The History Channelers

Half a century can reveal awkward soft patches in the smugness: One of Teahouse's better small roles, for instance, is Captain Mac-Lean, an army shrink who'd rather be an agronomist. The top-price payers of 1953 must have found it hilarious when he launched into his rant against chemical fertilizer and DDT; the lack of laughter now is equally deafening. John Patrick, a skilled craftsman, juggled his little ironies deftly enough. Unfortunately for him, history had larger ones in store, like the way capitalism and technology have tempted most of Asia to throw out its traditions.

The irony of an Asian American theater staging the piece is that its Asianness, meager enough, is so remote from the troupe; when the men appear in Western suits at the end, you can't tell if they're meant to be the villagers grown prosperous or the visiting U.S. congressmen. It's a play about cultural difference in which none is visible onstage, and Ron Nakahara's perfunctory production doesn't offer much else. The principal alleviations of this low-temperature event are Robert Klingelhoefer's poetic backdrops and a few nice performances: Scott Klavan, though no comedian, is personable as the teahouse-building army captain; John Daggett gets the agronomist's laughs without overstating; and Ernest Abuba plays the narrator-hero, the interpreter Sakini, with a wry half-smile and a terse matter-of-factness that are an infinite improvement over the pixieish coyness the role's been burdened with since David Wayne created it.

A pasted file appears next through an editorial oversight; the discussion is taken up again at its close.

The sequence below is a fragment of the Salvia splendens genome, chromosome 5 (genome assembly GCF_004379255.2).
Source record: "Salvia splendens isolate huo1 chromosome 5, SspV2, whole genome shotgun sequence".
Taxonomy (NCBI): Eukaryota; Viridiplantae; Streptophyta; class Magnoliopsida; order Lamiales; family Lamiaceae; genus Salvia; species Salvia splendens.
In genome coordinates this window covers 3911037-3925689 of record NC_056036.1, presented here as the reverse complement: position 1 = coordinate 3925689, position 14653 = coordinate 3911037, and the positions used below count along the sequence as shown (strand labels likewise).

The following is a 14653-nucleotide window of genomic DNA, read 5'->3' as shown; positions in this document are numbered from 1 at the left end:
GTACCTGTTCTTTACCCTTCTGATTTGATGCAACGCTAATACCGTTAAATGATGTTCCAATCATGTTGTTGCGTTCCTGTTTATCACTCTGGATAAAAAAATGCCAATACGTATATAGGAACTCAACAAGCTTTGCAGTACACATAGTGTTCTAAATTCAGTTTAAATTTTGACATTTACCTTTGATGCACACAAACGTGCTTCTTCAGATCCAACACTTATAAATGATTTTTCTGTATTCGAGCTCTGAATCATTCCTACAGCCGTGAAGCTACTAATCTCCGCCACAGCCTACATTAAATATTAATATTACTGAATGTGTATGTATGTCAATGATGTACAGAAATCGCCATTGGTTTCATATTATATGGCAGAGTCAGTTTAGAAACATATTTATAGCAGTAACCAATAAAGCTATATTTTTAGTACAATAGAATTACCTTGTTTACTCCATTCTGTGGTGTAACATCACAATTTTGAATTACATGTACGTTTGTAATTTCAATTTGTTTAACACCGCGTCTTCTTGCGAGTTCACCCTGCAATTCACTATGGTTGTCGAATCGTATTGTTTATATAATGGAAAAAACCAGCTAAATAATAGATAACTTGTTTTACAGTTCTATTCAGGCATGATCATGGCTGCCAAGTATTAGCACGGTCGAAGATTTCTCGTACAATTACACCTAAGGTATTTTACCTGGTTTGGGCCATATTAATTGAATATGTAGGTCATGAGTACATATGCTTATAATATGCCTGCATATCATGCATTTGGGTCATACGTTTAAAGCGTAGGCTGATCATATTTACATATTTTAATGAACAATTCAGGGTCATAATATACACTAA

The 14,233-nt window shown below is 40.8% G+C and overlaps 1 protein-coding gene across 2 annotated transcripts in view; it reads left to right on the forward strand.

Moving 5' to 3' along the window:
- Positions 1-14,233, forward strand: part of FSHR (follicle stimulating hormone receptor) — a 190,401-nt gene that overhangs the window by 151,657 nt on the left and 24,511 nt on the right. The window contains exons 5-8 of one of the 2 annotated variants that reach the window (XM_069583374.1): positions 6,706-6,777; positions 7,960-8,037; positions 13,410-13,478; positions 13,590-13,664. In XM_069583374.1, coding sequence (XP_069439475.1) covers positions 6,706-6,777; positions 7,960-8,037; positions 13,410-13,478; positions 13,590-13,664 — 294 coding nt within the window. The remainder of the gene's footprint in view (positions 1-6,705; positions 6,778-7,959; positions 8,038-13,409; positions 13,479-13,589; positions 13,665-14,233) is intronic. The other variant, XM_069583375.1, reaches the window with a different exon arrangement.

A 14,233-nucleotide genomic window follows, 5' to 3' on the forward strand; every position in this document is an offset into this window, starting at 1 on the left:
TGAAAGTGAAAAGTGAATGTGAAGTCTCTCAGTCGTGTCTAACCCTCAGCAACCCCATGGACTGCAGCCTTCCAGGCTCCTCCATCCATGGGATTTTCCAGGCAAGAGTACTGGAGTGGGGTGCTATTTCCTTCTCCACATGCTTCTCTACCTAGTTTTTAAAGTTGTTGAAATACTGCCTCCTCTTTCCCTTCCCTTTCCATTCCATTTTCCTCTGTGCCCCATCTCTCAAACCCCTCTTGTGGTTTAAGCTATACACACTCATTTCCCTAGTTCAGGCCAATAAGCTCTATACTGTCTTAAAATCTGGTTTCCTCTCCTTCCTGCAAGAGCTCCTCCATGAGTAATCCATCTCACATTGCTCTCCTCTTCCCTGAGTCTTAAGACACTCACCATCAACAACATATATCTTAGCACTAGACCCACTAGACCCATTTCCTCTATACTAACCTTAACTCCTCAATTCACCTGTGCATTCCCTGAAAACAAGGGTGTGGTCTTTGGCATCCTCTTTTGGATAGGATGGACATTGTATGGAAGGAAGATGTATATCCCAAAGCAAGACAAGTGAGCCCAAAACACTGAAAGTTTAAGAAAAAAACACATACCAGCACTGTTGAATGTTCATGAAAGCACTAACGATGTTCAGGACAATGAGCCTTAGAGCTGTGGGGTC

Josh Hamilton and Kate Blumberg in Sexual Perversity in Chicago: things the Internet hasn't changed
photo: Carol Rosegg
Josh Hamilton and Kate Blumberg in Sexual Perversity in Chicago: things the Internet hasn't changed


Sexual Perversity in Chicago & The Duck Variations
By David Mamet
Atlantic Theatre Company
336 West 20th Street

Teahouse of the August Moon
By John Patrick
Based on the novel by Vern Sneider
Playhouse 91
316 East 91st Street

By Dion Boucicault
Storm Theatre Company
145 West 46th Street

** Things were simpler and saner in the mid 19th century, when the theater had to offer you a decent portion of something, and the heartiest meals were served up by Dion Boucicault's mixes of melodrama and comedy. As the revival of his 1864 Gaelic diversion, Arrah-Na-Pogue, or The Wicklow Wedding, shows, Boucicault's distinctively Irish brilliance was to build his ironies out of his form's own conventions: In this play, the thickly blarneying peasant lovers, Arrah and Shaun, are the tragic figures, while the upper-crust hero and heroine, Beamish and Fanny, turn out to be the clowns. This wittily disjunctive vision comes directly from the author's Irish consciousness: The very opening, for instance, shows us a landlord robbing the rent collector of the proceeds from his own estate. The absurd-sounding act, which makes perfect sense in context, turns out to be the first link in a chain of impossible yet inevitable events that build to Shaun and Arrah being arrested at their own wedding, with him having to stand in for the unknown man he thinks has seduced her. Always calm and cunning at emotional peaks, Boucicault wrings both roaring comedy and heart-rending sentiment out of these excessive events. Irrelevant to all eras, he's gripping anytime. Even Storm Theatre's production, at its best no more than well-meaning, keeps the audience perkily attentive. There are 21 people onstage, but they mostly can't act, and their shoes make an awful clatter on the platformed set. Still, Kate Brennan's a feisty Arrah, Lawrence Drozd's Beamish has some grace, and Honor Finnegan sings "The Wearing of the Green" hauntingly. And Boucicault seems the youngest playwright in town.

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